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Educating the ‘whole child’
"It is clear that we have reached the limits of using data alone as a proxy for educational quality.”
Amanda Spielman, HM Chief Inspector of Education, Children’s Services and Skills writes in an opinion piece for Schools Week (January 2019). “Inspection should capture the things that no data measure can, no matter how well constructed. We need to look at how a school has achieved results, not just take them at face value, and at the things that aren’t and often can’t be measured.”
At the beginning of the school year, Ofsted’s Education Inspection framework (EIF) came into effect, encouraging nurseries, schools and colleges to implement a holistic approach to culture, putting emphasis on the wellbeing of teachers and pupils - not on data and statistics.
The shift in focus details the importance of ambitious curriculums that give all learners the knowledge they need to succeed in life, not just in the classroom, as well as environments that cultivate positive relationships between learners and staff, allowing students to concentrate on learning and teachers on teaching. Significantly, it states educating the ‘whole child’ and the influence education settings can have on young peoples’ lives. The new EIF is inclusive and it’s time.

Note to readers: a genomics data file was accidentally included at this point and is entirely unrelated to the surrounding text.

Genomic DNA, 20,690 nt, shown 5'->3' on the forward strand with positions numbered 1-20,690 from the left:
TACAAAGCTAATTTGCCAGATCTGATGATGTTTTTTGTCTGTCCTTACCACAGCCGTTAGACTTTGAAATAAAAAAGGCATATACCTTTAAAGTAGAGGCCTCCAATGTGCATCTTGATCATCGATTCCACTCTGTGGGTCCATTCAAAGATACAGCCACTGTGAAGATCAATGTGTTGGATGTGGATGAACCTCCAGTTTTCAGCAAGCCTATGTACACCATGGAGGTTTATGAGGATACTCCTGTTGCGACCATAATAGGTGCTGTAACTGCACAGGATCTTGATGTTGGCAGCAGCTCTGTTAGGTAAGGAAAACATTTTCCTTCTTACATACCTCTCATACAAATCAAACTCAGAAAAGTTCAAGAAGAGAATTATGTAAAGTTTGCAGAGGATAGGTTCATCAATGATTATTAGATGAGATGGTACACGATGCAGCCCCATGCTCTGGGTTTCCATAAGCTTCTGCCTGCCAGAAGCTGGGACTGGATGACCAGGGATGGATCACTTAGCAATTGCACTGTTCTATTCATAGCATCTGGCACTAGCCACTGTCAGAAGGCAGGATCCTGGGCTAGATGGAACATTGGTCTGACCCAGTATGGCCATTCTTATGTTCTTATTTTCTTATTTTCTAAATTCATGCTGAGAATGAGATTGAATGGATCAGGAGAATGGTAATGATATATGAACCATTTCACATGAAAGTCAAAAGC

What is the ‘whole child’ and a ‘whole school approach?’
Educating the ‘whole child’ means not only teaching the knowledge and skills needed to succeed in classes, but helping each individual to develop their confidence, resilience, and independence. It’s ensuring the wellbeing of the person through a framework that supports and enriches, recognising when a child or teacher may be struggling or facing issues, and equipping the whole school, from teachers to governors with the knowledge and toolkits to help.
Fortis Therapy and Training are the creators of ‘Tribe’, a programme of wellbeing support that successfully engages all within the learning environment, leading to a true, positive culture change. Each package of support is bespoke to the school’s requirements, which is determined following thorough consultations. It incorporates a large range of training, coaching, mediation, reflective practice, and creative therapeutic interventions and engagement tools with a fully qualified, experienced Fortis Therapist.
Alexis Powell-Howard is a Psychotherapist and the Managing Director of the multi award winning Fortis Therapy and Training. She says: “It is imperative that we help children and young people to find their Tribe and to thrive in school as well as supporting teachers in their personal and professional lives. Ofsted are right, that these improvements are notoriously difficult to measure on a matrix or graph, but there are ways of capturing the difference a whole school approach makes. We cannot underestimate the resilience this new focus will bring for our children into adulthood too.”
Fortis Therapy and Training are multi-national award-winning providers of mental health and emotional wellbeing support working across the UK. For more information, call 01472 241794, email firstname.lastname@example.org, or visit fortistherapy.co.uk.
Image credit: Chris Lynn & Business Hive